If you peek through the cracks of Oregon's mountainous pot surplus, the future of weed is bright—and it's no longer exclusively white and male.
In a proud moment for the state's recreational cannabis program, two Black-owned businesses recently were awarded $30,000 apiece in grants—the first instance of tax revenue from cannabis sales going back to the communities negatively impacted by racially biased cannabis criminalization.
The pivotal moment was facilitated by NuLeaf, a nonprofit working to increase successful outcomes for cannabis entrepreneurs of color. The money went to Adrian Wayman, who helped pass city courier laws and earned the first license to deliver legal cannabis with his Green Box service, and North Portland's Green Hop dispensary, which runs a successful internship program teaching employable skills to at-risk young adults of age to consume.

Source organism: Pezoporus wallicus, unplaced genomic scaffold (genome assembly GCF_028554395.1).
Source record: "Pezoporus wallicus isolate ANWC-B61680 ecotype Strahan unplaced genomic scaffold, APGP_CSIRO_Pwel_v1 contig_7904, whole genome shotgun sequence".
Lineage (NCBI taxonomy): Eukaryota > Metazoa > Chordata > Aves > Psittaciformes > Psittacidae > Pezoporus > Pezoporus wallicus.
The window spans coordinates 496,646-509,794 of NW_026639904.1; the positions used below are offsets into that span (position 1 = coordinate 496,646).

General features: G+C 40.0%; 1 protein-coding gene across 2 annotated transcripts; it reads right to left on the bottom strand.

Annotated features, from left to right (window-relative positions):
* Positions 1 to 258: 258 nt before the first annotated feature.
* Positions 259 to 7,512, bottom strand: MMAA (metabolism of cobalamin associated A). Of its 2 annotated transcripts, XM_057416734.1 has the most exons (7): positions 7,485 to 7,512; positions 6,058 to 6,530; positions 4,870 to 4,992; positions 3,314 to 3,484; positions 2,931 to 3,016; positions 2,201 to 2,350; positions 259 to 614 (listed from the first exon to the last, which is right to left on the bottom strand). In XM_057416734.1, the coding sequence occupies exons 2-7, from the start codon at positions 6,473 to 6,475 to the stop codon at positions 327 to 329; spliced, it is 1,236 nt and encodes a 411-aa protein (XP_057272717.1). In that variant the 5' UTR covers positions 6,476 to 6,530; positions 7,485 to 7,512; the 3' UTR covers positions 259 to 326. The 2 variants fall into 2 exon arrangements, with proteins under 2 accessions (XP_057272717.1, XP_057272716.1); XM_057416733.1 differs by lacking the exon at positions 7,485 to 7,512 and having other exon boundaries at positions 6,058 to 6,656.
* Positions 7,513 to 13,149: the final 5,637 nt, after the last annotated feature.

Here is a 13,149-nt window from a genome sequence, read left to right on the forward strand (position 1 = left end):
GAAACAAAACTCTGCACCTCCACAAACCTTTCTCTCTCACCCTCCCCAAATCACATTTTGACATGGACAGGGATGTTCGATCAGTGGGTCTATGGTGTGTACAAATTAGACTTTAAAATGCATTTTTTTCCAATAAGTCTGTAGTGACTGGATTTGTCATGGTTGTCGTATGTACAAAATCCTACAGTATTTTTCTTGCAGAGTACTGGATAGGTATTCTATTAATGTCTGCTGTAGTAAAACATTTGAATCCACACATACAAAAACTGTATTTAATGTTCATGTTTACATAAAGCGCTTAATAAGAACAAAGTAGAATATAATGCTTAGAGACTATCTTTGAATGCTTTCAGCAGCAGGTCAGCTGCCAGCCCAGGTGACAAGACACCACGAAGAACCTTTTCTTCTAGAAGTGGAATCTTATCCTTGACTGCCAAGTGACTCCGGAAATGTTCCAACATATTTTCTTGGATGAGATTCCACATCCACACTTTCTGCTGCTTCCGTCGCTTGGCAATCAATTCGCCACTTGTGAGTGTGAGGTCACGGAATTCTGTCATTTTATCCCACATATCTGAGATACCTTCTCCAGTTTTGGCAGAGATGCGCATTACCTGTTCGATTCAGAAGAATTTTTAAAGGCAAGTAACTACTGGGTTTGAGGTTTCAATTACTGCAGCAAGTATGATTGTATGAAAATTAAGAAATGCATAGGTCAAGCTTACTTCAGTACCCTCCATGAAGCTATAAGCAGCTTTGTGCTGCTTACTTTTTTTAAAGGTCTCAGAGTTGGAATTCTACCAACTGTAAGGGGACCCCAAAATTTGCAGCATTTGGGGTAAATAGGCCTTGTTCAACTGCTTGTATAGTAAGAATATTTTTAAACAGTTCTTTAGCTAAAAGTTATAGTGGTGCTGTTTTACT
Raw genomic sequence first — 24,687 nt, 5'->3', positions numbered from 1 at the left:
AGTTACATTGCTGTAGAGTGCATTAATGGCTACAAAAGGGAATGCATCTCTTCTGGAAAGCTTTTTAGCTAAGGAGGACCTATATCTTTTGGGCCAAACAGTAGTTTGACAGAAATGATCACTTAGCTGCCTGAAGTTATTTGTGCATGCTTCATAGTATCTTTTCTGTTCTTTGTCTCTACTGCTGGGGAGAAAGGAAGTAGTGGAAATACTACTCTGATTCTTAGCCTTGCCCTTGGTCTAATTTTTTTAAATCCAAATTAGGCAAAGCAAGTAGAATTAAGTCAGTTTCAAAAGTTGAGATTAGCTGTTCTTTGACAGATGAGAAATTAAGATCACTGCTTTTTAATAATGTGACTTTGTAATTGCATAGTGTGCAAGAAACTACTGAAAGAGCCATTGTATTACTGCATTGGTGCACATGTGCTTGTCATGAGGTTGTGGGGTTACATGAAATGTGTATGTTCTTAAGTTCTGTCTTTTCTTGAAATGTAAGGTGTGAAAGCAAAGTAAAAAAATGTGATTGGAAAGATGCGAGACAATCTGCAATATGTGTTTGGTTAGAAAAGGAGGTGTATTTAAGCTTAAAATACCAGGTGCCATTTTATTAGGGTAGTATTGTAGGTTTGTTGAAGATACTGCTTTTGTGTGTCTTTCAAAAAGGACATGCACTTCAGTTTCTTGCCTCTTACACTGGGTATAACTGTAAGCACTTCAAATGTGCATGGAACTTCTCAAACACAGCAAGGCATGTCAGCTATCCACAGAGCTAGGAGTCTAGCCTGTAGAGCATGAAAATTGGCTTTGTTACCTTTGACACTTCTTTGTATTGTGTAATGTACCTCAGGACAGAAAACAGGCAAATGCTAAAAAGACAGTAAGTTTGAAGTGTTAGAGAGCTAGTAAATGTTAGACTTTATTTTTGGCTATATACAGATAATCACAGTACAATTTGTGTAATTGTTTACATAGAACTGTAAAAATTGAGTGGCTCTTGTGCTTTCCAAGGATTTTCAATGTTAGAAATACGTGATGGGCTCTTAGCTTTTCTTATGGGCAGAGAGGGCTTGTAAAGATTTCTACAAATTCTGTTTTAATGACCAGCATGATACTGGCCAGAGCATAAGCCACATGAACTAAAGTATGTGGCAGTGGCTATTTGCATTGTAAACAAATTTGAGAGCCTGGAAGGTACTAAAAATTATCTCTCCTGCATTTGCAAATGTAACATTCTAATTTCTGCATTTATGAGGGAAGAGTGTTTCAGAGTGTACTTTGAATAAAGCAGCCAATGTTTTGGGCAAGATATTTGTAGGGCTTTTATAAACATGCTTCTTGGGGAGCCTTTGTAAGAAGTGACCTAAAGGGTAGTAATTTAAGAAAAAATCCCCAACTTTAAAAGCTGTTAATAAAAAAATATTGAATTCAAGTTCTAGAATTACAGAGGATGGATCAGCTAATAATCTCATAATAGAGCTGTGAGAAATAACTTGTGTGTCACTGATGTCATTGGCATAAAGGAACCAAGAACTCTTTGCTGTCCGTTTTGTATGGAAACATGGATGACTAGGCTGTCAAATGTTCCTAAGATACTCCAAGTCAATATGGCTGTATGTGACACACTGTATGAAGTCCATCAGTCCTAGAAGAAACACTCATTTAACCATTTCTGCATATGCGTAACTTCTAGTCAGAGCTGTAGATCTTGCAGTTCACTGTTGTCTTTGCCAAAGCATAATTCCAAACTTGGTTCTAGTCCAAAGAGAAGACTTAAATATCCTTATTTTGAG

Women, meanwhile, continue to make an impact on Portland's cannabis culture. The artful Broccoli magazine frequently features women of color working in and around the industry. Beth Schechter works to protect cannabis from predatory intellectual property claims as head of the Open Cannabis Project. And women-owned companies like Drip Sweets, Homegrown Apothecary and Empower BodyCare are everywhere. To build upon that foundation, a women-focused business accelerator, the Initiative, provides training and funding resources to women-run companies.
We can still do better, of course. But by actively supporting women and people of color in the cannabis industry, we're setting an example for new states going legal.
"Cannabis is a big part of Portland's future," says Jesce Horton, co-founder of NuLeaf. "We all have an important part to play in making sure Portland can be its best."